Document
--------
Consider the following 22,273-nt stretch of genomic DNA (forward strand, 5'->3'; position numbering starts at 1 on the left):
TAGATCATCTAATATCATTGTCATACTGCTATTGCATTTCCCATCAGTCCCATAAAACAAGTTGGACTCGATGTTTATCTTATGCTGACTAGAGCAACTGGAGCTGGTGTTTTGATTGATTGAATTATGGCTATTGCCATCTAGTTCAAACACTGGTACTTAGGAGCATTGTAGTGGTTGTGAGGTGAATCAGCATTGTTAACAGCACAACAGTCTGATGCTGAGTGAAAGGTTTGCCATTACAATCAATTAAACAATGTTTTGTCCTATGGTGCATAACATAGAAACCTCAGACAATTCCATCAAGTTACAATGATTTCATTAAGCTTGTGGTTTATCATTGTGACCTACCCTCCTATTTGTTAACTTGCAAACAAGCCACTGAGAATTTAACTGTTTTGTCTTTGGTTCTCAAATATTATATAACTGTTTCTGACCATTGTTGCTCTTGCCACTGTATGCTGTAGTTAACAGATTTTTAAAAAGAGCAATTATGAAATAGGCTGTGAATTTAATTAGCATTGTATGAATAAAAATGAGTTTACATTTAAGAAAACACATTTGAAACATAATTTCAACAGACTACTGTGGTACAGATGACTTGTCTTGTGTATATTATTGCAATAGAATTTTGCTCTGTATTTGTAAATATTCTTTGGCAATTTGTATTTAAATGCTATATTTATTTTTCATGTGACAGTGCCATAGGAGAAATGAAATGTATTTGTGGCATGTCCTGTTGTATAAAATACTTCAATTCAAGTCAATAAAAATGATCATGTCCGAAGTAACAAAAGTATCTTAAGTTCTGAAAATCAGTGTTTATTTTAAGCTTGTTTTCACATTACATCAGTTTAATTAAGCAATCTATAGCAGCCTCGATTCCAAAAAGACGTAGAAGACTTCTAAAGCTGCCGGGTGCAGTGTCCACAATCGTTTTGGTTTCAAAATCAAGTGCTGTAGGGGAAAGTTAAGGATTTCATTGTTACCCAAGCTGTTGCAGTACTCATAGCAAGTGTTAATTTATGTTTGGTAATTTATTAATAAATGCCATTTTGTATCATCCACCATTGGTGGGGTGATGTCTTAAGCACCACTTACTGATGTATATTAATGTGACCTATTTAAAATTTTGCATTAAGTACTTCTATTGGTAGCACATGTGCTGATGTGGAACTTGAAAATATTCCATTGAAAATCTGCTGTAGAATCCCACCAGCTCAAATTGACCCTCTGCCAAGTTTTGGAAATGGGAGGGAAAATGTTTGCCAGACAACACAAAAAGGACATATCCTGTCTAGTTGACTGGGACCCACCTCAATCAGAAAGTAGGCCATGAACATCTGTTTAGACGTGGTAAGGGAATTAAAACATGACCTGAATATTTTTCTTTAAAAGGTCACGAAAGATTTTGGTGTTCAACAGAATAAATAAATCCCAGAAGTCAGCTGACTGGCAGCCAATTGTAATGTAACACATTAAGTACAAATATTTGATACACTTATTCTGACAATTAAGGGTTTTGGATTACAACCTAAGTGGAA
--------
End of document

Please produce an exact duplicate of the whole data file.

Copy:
Consider the following 22,273-nt stretch of genomic DNA (forward strand, 5'->3'; position numbering starts at 1 on the left):
TAGATCATCTAATATCATTGTCATACTGCTATTGCATTTCCCATCAGTCCCATAAAACAAGTTGGACTCGATGTTTATCTTATGCTGACTAGAGCAACTGGAGCTGGTGTTTTGATTGATTGAATTATGGCTATTGCCATCTAGTTCAAACACTGGTACTTAGGAGCATTGTAGTGGTTGTGAGGTGAATCAGCATTGTTAACAGCACAACAGTCTGATGCTGAGTGAAAGGTTTGCCATTACAATCAATTAAACAATGTTTTGTCCTATGGTGCATAACATAGAAACCTCAGACAATTCCATCAAGTTACAATGATTTCATTAAGCTTGTGGTTTATCATTGTGACCTACCCTCCTATTTGTTAACTTGCAAACAAGCCACTGAGAATTTAACTGTTTTGTCTTTGGTTCTCAAATATTATATAACTGTTTCTGACCATTGTTGCTCTTGCCACTGTATGCTGTAGTTAACAGATTTTTAAAAAGAGCAATTATGAAATAGGCTGTGAATTTAATTAGCATTGTATGAATAAAAATGAGTTTACATTTAAGAAAACACATTTGAAACATAATTTCAACAGACTACTGTGGTACAGATGACTTGTCTTGTGTATATTATTGCAATAGAATTTTGCTCTGTATTTGTAAATATTCTTTGGCAATTTGTATTTAAATGCTATATTTATTTTTCATGTGACAGTGCCATAGGAGAAATGAAATGTATTTGTGGCATGTCCTGTTGTATAAAATACTTCAATTCAAGTCAATAAAAATGATCATGTCCGAAGTAACAAAAGTATCTTAAGTTCTGAAAATCAGTGTTTATTTTAAGCTTGTTTTCACATTACATCAGTTTAATTAAGCAATCTATAGCAGCCTCGATTCCAAAAAGACGTAGAAGACTTCTAAAGCTGCCGGGTGCAGTGTCCACAATCGTTTTGGTTTCAAAATCAAGTGCTGTAGGGGAAAGTTAAGGATTTCATTGTTACCCAAGCTGTTGCAGTACTCATAGCAAGTGTTAATTTATGTTTGGTAATTTATTAATAAATGCCATTTTGTATCATCCACCATTGGTGGGGTGATGTCTTAAGCACCACTTACTGATGTATATTAATGTGACCTATTTAAAATTTTGCATTAAGTACTTCTATTGGTAGCACATGTGCTGATGTGGAACTTGAAAATATTCCATTGAAAATCTGCTGTAGAATCCCACCAGCTCAAATTGACCCTCTGCCAAGTTTTGGAAATGGGAGGGAAAATGTTTGCCAGACAACACAAAAAGGACATATCCTGTCTAGTTGACTGGGACCCACCTCAATCAGAAAGTAGGCCATGAACATCTGTTTAGACGTGGTAAGGGAATTAAAACATGACCTGAATATTTTTCTTTAAAAGGTCACGAAAGATTTTGGTGTTCAACAGAATAAATAAATCCCAGAAGTCAGCTGACTGGCAGCCAATTGTAATGTAACACATTAAGTACAAATATTTGATACACTTATTCTGACAATTAAGGGTTTTGGATTACAACCTAAGTGGAA